What difficulties stand in the way of a materialist view of the mind, according to which thoughts, feelings and sensations are ultimately nothing more than processes in the brain?

There are three difficulties that stand in the way of the acceptance of a materialist view of the mind. These are -

(1) An a priori commitment to Cartesian Dualism. In 1980 (the latest date for which I could find estimates), there were an estimated 3 billion people, out of a world population of 4.8 billion people who professed adherence to Judiac-Christian-Islamic or Hindu religious beliefs. Which means that in 1980, at least 60% of the world's population professed to religious beliefs that include the existence of an immaterial soul. In other words, over 60% of people (in North America, it is 91%) have a self-professed commitment to Cartesian Dualism. For these people, a materialist view of the mind is unacceptable, because a materialist view of the mind offers no place for an immaterial soul. A commitment to Cartesian Dualism is a metaphysical assumption. The entire world, and all experience, is viewed through the lens of Cartesian Dualism. No amount of discussion, argument or evidence can persuade a Cartesian Dualist to become a materialist. (And vice versa, of course. Materialism is also a metaphysical assumption, and no amount of discussion, argument or evidence can persuade a materialist to become a Cartesian Dualist.)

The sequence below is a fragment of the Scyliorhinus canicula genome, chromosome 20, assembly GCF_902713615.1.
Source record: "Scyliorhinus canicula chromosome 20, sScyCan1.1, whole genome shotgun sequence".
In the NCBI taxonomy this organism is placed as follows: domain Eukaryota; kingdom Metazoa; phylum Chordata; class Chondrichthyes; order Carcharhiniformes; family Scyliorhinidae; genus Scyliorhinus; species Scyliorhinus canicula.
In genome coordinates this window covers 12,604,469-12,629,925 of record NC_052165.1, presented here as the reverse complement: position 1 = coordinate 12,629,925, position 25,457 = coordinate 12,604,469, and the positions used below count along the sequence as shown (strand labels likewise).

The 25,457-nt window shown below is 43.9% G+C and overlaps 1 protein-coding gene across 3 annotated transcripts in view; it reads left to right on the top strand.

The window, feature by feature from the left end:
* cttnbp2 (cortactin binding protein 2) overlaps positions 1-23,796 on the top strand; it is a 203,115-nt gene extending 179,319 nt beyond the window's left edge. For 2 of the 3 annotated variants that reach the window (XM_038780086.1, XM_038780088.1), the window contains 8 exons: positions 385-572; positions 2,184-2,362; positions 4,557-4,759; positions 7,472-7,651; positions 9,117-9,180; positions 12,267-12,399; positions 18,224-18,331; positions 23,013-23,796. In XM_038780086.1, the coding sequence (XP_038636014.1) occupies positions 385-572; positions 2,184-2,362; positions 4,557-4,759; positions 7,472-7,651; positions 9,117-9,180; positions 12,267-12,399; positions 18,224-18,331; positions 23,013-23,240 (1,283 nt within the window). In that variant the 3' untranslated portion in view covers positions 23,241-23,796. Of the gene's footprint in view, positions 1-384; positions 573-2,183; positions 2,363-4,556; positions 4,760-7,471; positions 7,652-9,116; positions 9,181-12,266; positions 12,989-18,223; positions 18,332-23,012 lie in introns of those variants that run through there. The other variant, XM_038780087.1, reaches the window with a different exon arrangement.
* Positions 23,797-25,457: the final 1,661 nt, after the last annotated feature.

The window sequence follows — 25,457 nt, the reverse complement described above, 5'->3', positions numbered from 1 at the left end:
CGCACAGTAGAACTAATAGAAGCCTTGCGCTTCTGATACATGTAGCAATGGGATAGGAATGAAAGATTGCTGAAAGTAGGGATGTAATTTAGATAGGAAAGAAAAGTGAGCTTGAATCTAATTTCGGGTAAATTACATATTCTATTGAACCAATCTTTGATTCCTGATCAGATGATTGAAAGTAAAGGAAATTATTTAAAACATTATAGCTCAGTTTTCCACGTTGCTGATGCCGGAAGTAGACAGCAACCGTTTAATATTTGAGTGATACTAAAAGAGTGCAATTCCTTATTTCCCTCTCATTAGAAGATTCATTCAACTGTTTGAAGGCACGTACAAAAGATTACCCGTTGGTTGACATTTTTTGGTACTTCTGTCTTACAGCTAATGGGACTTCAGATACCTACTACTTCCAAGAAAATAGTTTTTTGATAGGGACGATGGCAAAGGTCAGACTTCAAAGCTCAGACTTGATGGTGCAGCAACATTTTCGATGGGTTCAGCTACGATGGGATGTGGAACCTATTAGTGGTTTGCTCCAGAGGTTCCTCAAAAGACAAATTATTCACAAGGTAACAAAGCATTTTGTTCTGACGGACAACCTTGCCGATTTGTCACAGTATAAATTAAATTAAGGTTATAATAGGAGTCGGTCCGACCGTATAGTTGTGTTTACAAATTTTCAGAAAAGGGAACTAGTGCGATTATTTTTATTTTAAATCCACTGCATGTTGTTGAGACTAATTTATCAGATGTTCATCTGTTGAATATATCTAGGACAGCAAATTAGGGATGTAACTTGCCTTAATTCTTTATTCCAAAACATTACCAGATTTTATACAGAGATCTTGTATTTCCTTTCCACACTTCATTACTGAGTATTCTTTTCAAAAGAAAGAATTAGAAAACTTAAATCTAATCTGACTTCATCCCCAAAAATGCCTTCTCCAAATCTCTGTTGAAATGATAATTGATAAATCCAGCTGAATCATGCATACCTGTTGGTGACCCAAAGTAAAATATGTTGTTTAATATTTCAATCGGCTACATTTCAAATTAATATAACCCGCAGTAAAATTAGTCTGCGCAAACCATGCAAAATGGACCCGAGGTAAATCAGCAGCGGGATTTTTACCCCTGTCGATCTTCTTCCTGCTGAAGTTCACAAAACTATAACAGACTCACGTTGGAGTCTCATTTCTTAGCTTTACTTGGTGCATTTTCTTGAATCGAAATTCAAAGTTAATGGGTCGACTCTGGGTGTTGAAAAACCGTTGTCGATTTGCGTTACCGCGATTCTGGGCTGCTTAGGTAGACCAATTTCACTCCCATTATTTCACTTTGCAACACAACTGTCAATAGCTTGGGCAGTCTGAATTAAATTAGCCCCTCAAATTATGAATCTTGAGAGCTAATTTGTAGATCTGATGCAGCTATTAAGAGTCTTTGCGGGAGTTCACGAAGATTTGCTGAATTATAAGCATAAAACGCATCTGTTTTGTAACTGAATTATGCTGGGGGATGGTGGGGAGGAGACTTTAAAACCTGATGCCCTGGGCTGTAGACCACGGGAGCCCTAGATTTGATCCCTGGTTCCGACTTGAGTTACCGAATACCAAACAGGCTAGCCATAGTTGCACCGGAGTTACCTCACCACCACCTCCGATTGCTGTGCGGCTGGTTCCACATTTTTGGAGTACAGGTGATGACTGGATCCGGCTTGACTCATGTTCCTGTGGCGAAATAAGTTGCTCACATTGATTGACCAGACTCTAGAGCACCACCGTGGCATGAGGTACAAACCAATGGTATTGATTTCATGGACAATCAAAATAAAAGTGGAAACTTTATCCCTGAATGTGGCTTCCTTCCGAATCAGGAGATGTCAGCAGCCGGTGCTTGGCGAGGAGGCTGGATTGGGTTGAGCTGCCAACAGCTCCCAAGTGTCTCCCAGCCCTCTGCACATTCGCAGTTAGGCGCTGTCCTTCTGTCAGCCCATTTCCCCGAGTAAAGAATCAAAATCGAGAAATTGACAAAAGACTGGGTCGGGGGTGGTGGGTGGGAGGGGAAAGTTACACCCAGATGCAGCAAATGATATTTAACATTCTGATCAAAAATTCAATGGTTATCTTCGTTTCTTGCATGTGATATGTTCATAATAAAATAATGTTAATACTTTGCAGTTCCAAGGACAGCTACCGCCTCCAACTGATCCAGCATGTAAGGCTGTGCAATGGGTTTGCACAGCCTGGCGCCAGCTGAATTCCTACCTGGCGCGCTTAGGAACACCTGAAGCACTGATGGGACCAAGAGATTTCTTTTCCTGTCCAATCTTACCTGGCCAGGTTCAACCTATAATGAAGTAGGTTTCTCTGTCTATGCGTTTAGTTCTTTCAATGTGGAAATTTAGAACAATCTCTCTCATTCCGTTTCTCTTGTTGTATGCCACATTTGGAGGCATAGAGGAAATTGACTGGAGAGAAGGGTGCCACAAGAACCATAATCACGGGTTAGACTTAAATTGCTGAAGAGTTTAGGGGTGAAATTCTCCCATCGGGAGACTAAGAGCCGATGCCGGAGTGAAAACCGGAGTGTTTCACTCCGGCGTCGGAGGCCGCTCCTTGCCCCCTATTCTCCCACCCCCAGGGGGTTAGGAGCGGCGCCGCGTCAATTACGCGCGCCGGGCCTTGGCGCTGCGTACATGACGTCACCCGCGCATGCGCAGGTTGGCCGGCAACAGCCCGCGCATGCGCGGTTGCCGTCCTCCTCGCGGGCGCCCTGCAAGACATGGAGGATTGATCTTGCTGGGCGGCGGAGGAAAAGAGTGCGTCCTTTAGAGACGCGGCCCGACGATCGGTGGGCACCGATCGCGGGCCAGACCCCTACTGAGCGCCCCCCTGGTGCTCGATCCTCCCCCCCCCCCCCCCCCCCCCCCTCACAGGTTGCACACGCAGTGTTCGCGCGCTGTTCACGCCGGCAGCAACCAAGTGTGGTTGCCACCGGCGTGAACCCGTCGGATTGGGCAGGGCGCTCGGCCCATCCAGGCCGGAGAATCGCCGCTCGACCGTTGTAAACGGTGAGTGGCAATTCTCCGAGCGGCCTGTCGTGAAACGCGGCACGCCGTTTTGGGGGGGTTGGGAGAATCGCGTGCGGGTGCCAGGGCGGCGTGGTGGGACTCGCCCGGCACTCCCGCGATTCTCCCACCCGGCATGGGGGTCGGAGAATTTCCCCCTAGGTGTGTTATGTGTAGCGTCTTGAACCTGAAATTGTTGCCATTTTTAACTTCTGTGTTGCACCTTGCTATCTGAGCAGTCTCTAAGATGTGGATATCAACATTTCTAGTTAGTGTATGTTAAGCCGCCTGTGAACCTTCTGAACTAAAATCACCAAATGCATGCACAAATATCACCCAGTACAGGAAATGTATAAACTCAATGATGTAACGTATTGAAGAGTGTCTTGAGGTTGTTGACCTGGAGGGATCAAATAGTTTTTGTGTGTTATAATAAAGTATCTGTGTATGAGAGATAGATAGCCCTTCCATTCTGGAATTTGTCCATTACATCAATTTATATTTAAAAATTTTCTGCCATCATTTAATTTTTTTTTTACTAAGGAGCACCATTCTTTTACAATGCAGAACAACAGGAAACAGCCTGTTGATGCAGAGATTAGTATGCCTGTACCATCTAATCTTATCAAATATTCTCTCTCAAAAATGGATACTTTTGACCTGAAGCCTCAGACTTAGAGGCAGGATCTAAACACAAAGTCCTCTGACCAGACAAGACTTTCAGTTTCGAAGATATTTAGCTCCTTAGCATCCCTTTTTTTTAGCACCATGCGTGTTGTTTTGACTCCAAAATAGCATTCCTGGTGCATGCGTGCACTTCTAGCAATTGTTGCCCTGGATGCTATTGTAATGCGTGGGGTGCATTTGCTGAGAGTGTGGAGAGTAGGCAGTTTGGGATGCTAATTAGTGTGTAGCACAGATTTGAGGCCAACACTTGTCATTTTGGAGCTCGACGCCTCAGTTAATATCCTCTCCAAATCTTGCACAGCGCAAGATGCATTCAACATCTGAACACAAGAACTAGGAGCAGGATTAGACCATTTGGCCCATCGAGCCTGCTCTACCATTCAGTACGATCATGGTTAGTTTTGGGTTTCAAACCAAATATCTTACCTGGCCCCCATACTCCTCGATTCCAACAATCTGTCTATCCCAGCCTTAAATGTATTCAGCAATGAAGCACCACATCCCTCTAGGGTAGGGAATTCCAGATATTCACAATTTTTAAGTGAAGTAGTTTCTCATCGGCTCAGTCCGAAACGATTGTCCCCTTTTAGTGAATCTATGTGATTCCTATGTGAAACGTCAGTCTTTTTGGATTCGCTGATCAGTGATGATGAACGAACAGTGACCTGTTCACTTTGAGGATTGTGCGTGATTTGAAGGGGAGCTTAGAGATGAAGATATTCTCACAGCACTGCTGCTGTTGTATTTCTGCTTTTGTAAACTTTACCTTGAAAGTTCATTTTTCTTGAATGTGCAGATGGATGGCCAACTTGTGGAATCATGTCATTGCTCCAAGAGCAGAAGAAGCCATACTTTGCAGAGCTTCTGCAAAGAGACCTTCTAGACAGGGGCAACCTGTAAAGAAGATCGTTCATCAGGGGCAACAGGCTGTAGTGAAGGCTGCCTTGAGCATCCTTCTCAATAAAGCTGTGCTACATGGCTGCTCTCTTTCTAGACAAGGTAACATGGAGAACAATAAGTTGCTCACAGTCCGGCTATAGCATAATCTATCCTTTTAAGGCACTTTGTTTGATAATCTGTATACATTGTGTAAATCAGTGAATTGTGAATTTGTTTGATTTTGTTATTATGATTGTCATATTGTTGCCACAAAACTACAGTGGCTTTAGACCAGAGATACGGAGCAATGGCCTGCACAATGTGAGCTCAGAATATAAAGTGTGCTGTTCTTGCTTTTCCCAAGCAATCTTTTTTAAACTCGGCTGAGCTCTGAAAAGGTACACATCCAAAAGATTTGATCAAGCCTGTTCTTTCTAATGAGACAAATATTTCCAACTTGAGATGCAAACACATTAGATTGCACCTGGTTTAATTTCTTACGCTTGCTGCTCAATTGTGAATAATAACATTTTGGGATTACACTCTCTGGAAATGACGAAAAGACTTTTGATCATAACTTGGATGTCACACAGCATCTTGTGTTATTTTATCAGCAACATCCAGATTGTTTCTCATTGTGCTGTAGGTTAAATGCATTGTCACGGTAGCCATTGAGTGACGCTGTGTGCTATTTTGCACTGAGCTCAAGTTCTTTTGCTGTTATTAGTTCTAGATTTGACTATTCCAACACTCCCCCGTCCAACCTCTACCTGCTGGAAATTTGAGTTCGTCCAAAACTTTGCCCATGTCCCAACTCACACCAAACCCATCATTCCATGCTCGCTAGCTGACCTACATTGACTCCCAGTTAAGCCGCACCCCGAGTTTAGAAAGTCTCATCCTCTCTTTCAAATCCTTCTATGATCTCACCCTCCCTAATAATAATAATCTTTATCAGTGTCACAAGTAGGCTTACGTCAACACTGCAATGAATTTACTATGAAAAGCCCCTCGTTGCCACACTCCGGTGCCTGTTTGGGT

(2) The "Subjective Standpoint". Viewing the world from the "Subjective standpoint", one cannot detect, from "in here", anything that looks like brain processes. The logical conclusion then is that my thinking "I" must therefore be something different than simple brain processes. While most people spend most of their time operating from the "Objective Standpoint", they cannot shake the intuitive feeling that the Materialist interpretation of the Objective Standpoint cannot explain the "process-less" appearance of the Subjective Standpoint. Which brings us to the third difficulty.

(3) A failure of imagination. People look at minds and brains and, with their limited knowledge of the sciences, can see no way that physical processes in a material brain could generate the complexity, self-awareness, and reflective contemplation that is called a mind. More importantly, in light of the difficulty raised by the Subjective Standpoint, they can see no way that any materialistic interpretation from the Objective Standpoint can explain the Subjective Standpoint.

However, being a Materiaist with 30 years experience in the computer science industry, I have no difficulties in understanding how a deterministic process operating in a materialistic brain can generate the Subjective Standpoint.

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